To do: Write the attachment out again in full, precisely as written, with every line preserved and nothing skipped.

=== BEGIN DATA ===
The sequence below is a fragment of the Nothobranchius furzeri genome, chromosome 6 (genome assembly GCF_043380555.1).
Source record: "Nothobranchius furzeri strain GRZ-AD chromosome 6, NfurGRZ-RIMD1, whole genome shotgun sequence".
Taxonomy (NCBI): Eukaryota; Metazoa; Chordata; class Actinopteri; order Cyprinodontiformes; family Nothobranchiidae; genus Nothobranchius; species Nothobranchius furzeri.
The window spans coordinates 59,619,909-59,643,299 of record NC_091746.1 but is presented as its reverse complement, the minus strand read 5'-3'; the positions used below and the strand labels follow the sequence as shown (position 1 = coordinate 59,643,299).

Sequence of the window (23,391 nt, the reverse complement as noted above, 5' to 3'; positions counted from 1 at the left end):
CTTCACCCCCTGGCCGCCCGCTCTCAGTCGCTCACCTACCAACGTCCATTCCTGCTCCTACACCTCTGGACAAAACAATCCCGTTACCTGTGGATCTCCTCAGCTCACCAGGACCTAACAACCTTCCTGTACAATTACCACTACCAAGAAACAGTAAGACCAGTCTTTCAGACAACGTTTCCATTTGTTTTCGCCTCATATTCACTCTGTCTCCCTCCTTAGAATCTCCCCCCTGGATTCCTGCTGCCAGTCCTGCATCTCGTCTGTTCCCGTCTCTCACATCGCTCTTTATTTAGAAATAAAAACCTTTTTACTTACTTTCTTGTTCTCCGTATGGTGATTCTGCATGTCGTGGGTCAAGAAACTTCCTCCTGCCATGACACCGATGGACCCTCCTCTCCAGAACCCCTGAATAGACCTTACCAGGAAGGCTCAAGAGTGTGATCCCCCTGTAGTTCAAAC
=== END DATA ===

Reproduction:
The sequence below is a fragment of the Nothobranchius furzeri genome, chromosome 6 (genome assembly GCF_043380555.1).
Source record: "Nothobranchius furzeri strain GRZ-AD chromosome 6, NfurGRZ-RIMD1, whole genome shotgun sequence".
Taxonomy (NCBI): Eukaryota; Metazoa; Chordata; class Actinopteri; order Cyprinodontiformes; family Nothobranchiidae; genus Nothobranchius; species Nothobranchius furzeri.
The window spans coordinates 59,619,909-59,643,299 of record NC_091746.1 but is presented as its reverse complement, the minus strand read 5'-3'; the positions used below and the strand labels follow the sequence as shown (position 1 = coordinate 59,643,299).

Sequence of the window (23,391 nt, the reverse complement as noted above, 5' to 3'; positions counted from 1 at the left end):
CTTCACCCCCTGGCCGCCCGCTCTCAGTCGCTCACCTACCAACGTCCATTCCTGCTCCTACACCTCTGGACAAAACAATCCCGTTACCTGTGGATCTCCTCAGCTCACCAGGACCTAACAACCTTCCTGTACAATTACCACTACCAAGAAACAGTAAGACCAGTCTTTCAGACAACGTTTCCATTTGTTTTCGCCTCATATTCACTCTGTCTCCCTCCTTAGAATCTCCCCCCTGGATTCCTGCTGCCAGTCCTGCATCTCGTCTGTTCCCGTCTCTCACATCGCTCTTTATTTAGAAATAAAAACCTTTTTACTTACTTTCTTGTTCTCCGTATGGTGATTCTGCATGTCGTGGGTCAAGAAACTTCCTCCTGCCATGACACCGATGGACCCTCCTCTCCAGAACCCCTGAATAGACCTTACCAGGAAGGCTCAAGAGTGTGATCCCCCTGTAGTTCAAAC